EKOS RESEARCH ASSOCIATES, 2012
Background and Methodology
The recent announcement of the devolution of powers agreement between the CanadianFederal Government and the Government of the Northwest Territories marks an end to a lengthyand significant set of negotiations to deliver some authority over public land, resources andrevenues to the Territories. In an era of broad fiscal restraint and austerity, new cost-sharing andresource development arrangements between the Federal and NWT governments will likely havewide-ranging effects on the general population. In light of this EKOS Research Associates hasconducted a survey for Alternatives North to gather public perception about the deal and its likelyeffects.This study involved a telephone survey of 400 residents of the Northwest Territories aged
18 and over, using EKOS’ computer
-assisted telephone interviewing (CATI) system. The surveyswere completed using random digit dialing (RDD), from a routinely updated selection engine,designed to generate geo-coded random samples of telephone numbers. This is an equalprobability sample, where every household with a landline in the Northwest Territories had anequal and known chance of selection. Cell phone sampling was not included in this study.The margin of error associated with the total sample is +/-4.9 percentage points, 19 timesout of 20. Please note that the margin of error increases when the results are sub-divided (i.e.,error margins for sub-groups such as sex, age and education). All the data have been statisticallyweighted to ensure the samples composition reflects that of the actual population of the NorthwestTerritories, according to Census data. The survey was carried out March 5-13, 2013.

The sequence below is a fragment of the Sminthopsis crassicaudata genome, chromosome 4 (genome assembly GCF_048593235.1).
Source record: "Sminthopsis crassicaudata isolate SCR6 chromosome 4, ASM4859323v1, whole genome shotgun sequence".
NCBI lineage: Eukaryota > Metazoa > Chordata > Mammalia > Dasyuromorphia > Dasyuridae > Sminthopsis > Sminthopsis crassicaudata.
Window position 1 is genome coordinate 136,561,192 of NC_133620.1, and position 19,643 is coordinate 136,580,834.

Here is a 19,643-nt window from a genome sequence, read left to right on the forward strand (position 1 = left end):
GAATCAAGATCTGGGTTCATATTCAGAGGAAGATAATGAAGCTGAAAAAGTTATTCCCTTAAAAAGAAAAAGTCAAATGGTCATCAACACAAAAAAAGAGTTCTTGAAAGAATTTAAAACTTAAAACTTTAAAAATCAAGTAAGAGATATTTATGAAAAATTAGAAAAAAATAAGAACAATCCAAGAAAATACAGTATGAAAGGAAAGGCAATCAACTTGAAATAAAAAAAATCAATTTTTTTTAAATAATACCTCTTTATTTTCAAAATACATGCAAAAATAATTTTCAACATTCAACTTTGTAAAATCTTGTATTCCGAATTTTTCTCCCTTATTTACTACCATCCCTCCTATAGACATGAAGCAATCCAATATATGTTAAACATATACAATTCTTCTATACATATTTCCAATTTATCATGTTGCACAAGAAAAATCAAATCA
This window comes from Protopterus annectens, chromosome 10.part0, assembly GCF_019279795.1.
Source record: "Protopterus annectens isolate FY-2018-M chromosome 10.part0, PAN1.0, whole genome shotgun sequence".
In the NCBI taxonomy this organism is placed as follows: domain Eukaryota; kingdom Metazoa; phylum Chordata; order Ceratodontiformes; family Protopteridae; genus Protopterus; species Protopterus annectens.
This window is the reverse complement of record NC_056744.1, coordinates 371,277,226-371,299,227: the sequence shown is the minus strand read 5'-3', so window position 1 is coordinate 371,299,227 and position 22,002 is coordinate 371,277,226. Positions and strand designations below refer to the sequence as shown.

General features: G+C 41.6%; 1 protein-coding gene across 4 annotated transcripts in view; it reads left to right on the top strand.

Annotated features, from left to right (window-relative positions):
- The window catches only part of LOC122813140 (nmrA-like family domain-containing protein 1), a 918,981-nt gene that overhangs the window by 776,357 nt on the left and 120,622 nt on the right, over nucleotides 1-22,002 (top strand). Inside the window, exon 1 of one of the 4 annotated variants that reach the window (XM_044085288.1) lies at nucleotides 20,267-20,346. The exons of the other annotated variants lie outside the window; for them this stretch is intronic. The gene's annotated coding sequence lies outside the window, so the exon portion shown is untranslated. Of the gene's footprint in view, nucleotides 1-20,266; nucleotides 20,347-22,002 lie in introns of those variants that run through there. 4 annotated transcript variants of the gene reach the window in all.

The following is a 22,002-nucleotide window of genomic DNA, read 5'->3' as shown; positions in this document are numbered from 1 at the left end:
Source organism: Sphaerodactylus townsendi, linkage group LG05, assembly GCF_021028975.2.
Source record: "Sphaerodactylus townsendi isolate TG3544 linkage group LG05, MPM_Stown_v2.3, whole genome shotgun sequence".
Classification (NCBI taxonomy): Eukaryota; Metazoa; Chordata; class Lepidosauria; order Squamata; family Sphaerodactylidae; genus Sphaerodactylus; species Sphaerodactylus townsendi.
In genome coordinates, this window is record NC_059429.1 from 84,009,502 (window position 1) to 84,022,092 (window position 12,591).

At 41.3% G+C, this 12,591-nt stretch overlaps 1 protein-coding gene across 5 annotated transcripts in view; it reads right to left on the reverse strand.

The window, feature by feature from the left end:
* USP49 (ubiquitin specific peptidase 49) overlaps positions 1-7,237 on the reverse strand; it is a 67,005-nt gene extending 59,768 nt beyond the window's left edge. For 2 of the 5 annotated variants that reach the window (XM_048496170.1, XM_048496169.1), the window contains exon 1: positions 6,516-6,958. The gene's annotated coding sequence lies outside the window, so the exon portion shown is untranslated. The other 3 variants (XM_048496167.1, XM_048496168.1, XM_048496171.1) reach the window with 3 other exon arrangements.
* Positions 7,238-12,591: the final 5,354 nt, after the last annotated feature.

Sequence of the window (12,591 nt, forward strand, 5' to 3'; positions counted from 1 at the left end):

Outlined below are key findings and conclusions from this study. The survey results arebroadly suggestive of a divided populace in the Northwest Territories with big differences in what Aboriginal and non-Aboriginal respondents think about the deal, their degree of support for thecharacter of economic development that is promised by the devolution deal and the need for further public consultation. Smaller divides appear between newer arrivals to the NWT and moreestablished residents. But these differences in perception are outweighed by the very strong publicsupport for some further process of public consultations
nearly three quarters of surveyrespondents think further consultation is required. Given the recent vote by MLAs in the Legislative Assembly against a plebiscite, this is perhaps the most significant finding of this survey. Also
notable is the publics’
perception of the (economic) fairness of the deal
significant numbers of
respondents are uncertain whether the NWT is getting a ‘fair deal’ in the re
-division of resourcerevenues and control over lands and waters.